STRONGER TOGETHER: Building your personal resilience

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Last updated: 20/03/2023

"STRONGER TOGETHER" is a weekly column where Tanya explores key issues. This week Tanya discusses building your personal resilience.

By IMPACT Community Services Managing Director Tanya O'Shea

Tanya O'Shea, IMPACT Community Services Managing Director

There is no questioning that life is full of ups and downs. But why is it that some of us give into adversity and fall at the first hurdle while others are more easily able to overcome similar challenges and continue to thrive?

The answer lies in personal resilience.

Resilience is having the emotional strength to cope effectively with adversity, hardship and trauma. People who are resilient have the capacity to recovery quickly from or withstand difficulties that life throws at us, like financial stress, health worries, troubled relationships or relationship breakdowns, loss of a loved one or perhaps security and safety concerns. They utilise their resources, strengths and skills to work through setbacks and overcome challenges.

The good news is that personal resilience is something we can build over time. Think of resilience like a muscle – the more we exercise it, the stronger it becomes.

There are some great strategies we can use to help build our personal resilience. Building your personal cheer squad can be a powerful way to build up your resilience. Think of your friends and family, and make yourself a list:

  • People I can cry with (who will help me pick up the pieces)
  • People I can laugh with (who will help me keep things light)
  • People I can be with (who will simply hold a judgement free space for me)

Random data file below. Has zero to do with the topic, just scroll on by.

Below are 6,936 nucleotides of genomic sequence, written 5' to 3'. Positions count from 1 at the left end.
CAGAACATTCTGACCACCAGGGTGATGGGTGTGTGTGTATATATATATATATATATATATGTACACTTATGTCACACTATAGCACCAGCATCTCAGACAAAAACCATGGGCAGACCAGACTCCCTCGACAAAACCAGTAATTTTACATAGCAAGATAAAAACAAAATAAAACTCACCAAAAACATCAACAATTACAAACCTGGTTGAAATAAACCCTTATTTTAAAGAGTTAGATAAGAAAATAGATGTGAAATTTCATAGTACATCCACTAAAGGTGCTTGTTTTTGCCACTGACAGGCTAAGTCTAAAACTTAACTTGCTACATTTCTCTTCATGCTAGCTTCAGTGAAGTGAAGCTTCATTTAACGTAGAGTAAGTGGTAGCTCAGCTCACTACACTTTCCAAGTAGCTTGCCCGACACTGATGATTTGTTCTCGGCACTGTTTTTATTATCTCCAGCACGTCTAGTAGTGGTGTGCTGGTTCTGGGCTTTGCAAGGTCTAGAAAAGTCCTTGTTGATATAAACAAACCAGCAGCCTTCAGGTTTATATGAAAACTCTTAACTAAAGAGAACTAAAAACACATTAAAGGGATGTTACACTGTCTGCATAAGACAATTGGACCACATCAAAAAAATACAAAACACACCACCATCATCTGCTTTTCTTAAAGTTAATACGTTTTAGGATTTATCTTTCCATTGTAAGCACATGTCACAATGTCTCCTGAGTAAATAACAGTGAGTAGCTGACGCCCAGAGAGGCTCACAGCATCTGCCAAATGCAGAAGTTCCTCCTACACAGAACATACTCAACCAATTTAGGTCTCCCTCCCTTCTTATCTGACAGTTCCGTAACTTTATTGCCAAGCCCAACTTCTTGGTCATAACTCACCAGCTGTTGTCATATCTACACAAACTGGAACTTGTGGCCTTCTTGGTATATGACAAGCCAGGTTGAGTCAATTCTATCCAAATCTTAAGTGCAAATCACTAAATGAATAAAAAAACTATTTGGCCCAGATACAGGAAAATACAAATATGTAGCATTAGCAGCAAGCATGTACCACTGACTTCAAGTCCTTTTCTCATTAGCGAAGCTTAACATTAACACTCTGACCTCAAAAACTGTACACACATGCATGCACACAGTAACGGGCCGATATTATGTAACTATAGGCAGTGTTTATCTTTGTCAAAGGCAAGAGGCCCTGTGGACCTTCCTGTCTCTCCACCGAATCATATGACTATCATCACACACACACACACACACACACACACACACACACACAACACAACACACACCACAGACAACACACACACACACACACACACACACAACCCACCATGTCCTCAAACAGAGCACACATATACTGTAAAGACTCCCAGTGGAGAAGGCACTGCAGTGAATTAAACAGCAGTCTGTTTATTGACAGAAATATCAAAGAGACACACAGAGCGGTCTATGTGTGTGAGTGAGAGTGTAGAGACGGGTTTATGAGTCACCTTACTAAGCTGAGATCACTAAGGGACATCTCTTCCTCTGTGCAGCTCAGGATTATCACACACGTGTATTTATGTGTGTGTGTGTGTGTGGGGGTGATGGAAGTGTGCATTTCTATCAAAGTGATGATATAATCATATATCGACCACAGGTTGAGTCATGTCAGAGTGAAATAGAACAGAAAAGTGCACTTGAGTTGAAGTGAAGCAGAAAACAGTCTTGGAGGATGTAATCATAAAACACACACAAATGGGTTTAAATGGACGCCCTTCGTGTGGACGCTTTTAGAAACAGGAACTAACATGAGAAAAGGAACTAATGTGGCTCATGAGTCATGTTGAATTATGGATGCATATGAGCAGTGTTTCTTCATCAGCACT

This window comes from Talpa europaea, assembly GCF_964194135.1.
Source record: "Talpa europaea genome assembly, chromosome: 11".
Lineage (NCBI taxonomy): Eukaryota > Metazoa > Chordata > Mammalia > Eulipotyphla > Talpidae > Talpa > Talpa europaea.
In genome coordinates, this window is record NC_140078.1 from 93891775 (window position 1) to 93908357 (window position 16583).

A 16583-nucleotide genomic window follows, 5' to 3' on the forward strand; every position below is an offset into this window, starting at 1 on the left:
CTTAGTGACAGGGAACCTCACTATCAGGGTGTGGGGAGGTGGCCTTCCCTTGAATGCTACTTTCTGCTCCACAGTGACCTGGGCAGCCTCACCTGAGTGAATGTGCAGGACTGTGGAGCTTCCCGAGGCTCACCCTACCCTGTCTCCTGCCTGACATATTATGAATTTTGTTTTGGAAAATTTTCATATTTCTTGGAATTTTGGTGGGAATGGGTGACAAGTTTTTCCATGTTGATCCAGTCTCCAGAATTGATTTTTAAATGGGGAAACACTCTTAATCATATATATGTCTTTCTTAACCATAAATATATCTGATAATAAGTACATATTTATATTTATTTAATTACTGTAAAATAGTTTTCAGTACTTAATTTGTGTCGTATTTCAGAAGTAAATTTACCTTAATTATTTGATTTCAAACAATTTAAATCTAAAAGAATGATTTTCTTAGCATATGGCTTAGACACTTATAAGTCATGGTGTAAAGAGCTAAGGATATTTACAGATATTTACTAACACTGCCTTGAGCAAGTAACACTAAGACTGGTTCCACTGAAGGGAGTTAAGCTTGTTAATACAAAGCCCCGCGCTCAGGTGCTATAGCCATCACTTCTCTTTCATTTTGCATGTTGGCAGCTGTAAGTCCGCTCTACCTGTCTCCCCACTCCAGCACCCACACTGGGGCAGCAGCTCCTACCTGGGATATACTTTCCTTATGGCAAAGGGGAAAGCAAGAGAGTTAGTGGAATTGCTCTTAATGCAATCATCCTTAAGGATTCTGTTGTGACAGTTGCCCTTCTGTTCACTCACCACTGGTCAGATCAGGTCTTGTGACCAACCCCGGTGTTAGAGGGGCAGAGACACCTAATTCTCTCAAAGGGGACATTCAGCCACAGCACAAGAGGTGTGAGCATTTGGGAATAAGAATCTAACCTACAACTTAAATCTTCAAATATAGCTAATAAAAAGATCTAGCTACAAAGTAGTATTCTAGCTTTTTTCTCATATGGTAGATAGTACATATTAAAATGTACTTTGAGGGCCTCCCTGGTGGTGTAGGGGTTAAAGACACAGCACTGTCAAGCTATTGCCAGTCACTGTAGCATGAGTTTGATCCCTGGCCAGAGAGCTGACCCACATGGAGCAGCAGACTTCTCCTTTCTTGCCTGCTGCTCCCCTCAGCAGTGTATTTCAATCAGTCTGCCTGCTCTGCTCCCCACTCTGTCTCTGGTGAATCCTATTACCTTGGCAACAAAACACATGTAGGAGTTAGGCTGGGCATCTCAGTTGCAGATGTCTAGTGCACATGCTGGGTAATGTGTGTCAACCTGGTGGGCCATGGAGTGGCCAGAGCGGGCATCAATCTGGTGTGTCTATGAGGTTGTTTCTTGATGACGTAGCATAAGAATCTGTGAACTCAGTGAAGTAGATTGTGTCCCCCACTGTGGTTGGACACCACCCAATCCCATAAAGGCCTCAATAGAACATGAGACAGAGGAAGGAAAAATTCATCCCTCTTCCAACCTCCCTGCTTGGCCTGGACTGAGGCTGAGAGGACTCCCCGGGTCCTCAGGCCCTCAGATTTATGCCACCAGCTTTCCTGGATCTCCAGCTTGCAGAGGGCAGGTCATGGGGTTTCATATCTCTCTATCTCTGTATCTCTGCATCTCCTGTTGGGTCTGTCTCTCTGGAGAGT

• People I can talk with (who will challenge me and help me figure things out)

I also encourage you to think about your lifestyle, and to consider what habits and rituals you can create to boost your resilience and wellbeing.  You can break your habits and rituals down into these sections

  • Social (play, social interactions, games and connections)
  • Physical (sleep, movement, nourishment and breathwork)
  • Emotional (downtime, self-awareness, gratitude and mindfulness)
  • Mental (stimulation, challenge, growth, learning and reflection)

Finally, you can also zone in on your thoughts. What key attitudes and beliefs do you want to change? Think about what you want to focus on and what skill this will strengthen. For example,  I will focus on  … to strengthen ….

When it comes to building your resilience, don’t give up! In the words of Nelson Mandela, “do not judge me by my success, judge me by how many times I fell down and got back up again”.

Please note: This website may contain references to, or feature images, videos, and voices of Aboriginal and Torres Strait Islander peoples who have passed away.

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